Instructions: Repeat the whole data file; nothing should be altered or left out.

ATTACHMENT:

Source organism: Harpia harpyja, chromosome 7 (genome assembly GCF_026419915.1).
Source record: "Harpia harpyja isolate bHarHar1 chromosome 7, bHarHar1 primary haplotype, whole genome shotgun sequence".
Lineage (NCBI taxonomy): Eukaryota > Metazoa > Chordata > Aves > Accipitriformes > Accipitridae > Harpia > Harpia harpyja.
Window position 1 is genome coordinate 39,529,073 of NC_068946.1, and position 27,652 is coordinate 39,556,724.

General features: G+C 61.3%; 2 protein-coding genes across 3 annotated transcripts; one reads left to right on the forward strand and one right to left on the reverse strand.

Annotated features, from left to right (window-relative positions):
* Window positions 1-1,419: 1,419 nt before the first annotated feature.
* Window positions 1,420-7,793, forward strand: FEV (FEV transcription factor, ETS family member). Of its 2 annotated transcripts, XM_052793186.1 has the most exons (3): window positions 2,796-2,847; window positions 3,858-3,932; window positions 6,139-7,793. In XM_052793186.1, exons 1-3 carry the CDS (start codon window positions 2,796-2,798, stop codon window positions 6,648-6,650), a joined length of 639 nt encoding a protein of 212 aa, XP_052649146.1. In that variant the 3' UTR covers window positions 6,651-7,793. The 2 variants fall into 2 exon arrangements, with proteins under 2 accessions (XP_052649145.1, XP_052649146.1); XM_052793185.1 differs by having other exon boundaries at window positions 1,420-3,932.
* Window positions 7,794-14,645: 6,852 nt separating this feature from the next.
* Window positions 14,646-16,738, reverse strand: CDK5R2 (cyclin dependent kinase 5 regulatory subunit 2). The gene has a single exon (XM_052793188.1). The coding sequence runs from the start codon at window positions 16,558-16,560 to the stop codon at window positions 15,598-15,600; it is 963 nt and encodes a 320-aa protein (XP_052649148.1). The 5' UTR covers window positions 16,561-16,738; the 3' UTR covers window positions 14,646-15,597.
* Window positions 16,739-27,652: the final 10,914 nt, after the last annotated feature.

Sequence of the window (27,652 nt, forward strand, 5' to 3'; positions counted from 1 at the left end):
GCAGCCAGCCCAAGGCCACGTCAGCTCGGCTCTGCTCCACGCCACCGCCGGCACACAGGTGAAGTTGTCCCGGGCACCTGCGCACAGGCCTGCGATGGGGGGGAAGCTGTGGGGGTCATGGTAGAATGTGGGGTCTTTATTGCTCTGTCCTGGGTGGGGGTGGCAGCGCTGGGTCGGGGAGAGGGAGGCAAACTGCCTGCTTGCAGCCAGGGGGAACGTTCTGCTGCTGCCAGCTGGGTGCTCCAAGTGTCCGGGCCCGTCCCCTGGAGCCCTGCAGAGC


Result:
Source organism: Harpia harpyja, chromosome 7 (genome assembly GCF_026419915.1).
Source record: "Harpia harpyja isolate bHarHar1 chromosome 7, bHarHar1 primary haplotype, whole genome shotgun sequence".
Lineage (NCBI taxonomy): Eukaryota > Metazoa > Chordata > Aves > Accipitriformes > Accipitridae > Harpia > Harpia harpyja.
Window position 1 is genome coordinate 39,529,073 of NC_068946.1, and position 27,652 is coordinate 39,556,724.

General features: G+C 61.3%; 2 protein-coding genes across 3 annotated transcripts; one reads left to right on the forward strand and one right to left on the reverse strand.

Annotated features, from left to right (window-relative positions):
* Window positions 1-1,419: 1,419 nt before the first annotated feature.
* Window positions 1,420-7,793, forward strand: FEV (FEV transcription factor, ETS family member). Of its 2 annotated transcripts, XM_052793186.1 has the most exons (3): window positions 2,796-2,847; window positions 3,858-3,932; window positions 6,139-7,793. In XM_052793186.1, exons 1-3 carry the CDS (start codon window positions 2,796-2,798, stop codon window positions 6,648-6,650), a joined length of 639 nt encoding a protein of 212 aa, XP_052649146.1. In that variant the 3' UTR covers window positions 6,651-7,793. The 2 variants fall into 2 exon arrangements, with proteins under 2 accessions (XP_052649145.1, XP_052649146.1); XM_052793185.1 differs by having other exon boundaries at window positions 1,420-3,932.
* Window positions 7,794-14,645: 6,852 nt separating this feature from the next.
* Window positions 14,646-16,738, reverse strand: CDK5R2 (cyclin dependent kinase 5 regulatory subunit 2). The gene has a single exon (XM_052793188.1). The coding sequence runs from the start codon at window positions 16,558-16,560 to the stop codon at window positions 15,598-15,600; it is 963 nt and encodes a 320-aa protein (XP_052649148.1). The 5' UTR covers window positions 16,561-16,738; the 3' UTR covers window positions 14,646-15,597.
* Window positions 16,739-27,652: the final 10,914 nt, after the last annotated feature.

Sequence of the window (27,652 nt, forward strand, 5' to 3'; positions counted from 1 at the left end):
GCAGCCAGCCCAAGGCCACGTCAGCTCGGCTCTGCTCCACGCCACCGCCGGCACACAGGTGAAGTTGTCCCGGGCACCTGCGCACAGGCCTGCGATGGGGGGGAAGCTGTGGGGGTCATGGTAGAATGTGGGGTCTTTATTGCTCTGTCCTGGGTGGGGGTGGCAGCGCTGGGTCGGGGAGAGGGAGGCAAACTGCCTGCTTGCAGCCAGGGGGAACGTTCTGCTGCTGCCAGCTGGGTGCTCCAAGTGTCCGGGCCCGTCCCCTGGAGCCCTGCAGAGC